Can you talk about how your decision process works in a live setting?

When I was giving live Meruvina concerts, there was usually a predetermined set list, but sometimes I would make a spontaneous change perhaps due to the acoustics of the venue. Looking forward to perhaps doing live piano improvisation concerts, I imagine feeling the collective vibe of the audience would be a key element.

How do you see the relationship between sound, space and performance and what are some of your strategies and approaches of working with them?

When I was giving live concerts with the Meruvina, soundchecks were essential, and I always sought venues with the finest acoustics possible. It's important to tweak the sound in such instances for the best possible results. My music for Meruvina is conceived in my studio, and that has provided a useful template for emulation in whatever sound environment presents itself.

How is playing live in front of an audience and in the studio connected? What do you achieve and draw from each experience personally?

I would say that ideally one is playing in the manner of Haridas, the guru of Tansen, who only played for God, or nature, if one prefers, irrespective of the music being enacted in the studio or in front of an audience. When I was giving concerts with the Meruvina, I enjoyed sensing the mood of the audience, and experiencing the music collectively in contrast to how it's experienced in private.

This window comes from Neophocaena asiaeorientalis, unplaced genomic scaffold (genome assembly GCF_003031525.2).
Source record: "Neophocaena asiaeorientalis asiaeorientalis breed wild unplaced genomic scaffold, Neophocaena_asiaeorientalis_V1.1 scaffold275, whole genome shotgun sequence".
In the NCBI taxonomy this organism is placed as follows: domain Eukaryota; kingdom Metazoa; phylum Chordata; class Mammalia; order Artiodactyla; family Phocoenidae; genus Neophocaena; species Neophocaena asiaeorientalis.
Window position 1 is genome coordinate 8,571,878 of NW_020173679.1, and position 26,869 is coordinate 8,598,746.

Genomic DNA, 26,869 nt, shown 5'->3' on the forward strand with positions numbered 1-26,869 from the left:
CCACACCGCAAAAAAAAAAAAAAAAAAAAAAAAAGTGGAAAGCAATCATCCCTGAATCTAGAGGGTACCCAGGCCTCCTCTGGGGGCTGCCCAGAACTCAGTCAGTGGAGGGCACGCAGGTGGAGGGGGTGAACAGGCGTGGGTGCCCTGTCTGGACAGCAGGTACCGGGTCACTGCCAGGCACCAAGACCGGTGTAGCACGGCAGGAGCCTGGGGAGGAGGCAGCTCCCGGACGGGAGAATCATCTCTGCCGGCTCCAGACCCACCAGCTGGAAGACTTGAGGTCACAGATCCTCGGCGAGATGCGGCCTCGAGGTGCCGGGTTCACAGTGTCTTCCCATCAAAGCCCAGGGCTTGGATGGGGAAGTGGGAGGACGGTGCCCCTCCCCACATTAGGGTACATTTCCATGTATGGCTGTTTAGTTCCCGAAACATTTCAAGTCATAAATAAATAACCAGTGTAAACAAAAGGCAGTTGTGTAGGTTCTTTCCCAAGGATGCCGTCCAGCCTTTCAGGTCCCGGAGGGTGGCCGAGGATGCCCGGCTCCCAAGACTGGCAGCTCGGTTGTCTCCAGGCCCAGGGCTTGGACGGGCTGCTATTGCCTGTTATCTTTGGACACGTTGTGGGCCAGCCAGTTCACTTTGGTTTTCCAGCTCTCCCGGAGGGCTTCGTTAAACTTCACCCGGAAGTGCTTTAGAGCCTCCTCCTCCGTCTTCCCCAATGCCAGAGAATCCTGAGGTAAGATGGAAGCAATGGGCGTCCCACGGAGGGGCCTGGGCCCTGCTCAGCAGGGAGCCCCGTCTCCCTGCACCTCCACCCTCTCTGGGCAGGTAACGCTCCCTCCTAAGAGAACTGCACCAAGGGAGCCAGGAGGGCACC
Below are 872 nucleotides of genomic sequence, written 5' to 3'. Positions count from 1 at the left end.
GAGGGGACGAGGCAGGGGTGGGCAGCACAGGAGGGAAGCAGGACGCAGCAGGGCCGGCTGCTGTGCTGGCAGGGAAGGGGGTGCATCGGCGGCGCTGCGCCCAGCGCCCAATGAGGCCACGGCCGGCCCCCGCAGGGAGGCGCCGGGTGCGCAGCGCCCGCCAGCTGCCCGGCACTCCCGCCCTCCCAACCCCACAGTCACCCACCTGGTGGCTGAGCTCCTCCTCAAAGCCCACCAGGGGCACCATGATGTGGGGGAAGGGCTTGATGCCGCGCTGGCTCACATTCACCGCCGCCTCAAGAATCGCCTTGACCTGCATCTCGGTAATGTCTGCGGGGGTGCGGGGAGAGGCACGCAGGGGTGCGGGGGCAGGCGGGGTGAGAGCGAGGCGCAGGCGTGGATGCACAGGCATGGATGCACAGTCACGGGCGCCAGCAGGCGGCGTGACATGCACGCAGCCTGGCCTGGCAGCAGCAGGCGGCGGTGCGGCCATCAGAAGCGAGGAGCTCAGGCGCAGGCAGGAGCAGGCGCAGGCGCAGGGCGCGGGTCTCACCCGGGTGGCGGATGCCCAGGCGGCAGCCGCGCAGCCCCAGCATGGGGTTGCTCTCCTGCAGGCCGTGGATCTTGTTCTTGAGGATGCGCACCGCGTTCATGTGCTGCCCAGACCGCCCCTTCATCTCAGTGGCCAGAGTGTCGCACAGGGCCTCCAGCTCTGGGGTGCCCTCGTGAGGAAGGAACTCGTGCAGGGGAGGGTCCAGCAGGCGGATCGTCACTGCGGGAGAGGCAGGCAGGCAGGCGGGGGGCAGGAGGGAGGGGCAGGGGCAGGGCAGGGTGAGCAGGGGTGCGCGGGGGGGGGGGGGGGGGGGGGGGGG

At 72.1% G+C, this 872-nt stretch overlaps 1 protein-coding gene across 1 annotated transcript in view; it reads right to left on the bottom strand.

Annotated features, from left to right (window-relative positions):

Can you talk about a breakthrough work, event or performance in your career? Why does it feel special to you? When, why and how did you start working on it, what were some of the motivations and ideas behind it?

When I began my studies of Indian classical music, the expression, known as rasa, was the most mysterious and elusive element. Several months into my lessons with Harihar Rao, the senior disciple of Ravi Shankar, a friend lent me a cassette tape - the case had been lost - featuring sitarist Ravi Shankar playing an unidentified raga. This music spoke to me very deeply, and seemed to be relating a most memorable story or legend filled with an unspecified and alluring form of love from antiquity in a rustic setting. Playing the tape for Harihar, he immediately recognized Raga Jaijaivanti, and I began studying renditions of the same raga by other artists, too, including one by vocalist Bhimsen Joshi being especially noteworthy. Every raga has a unique mood or flavor related to the melodic palette it possesses, and I had been initially hypnotized by the rasa Shankar and tabla player Alla Rakha elicited on their recording.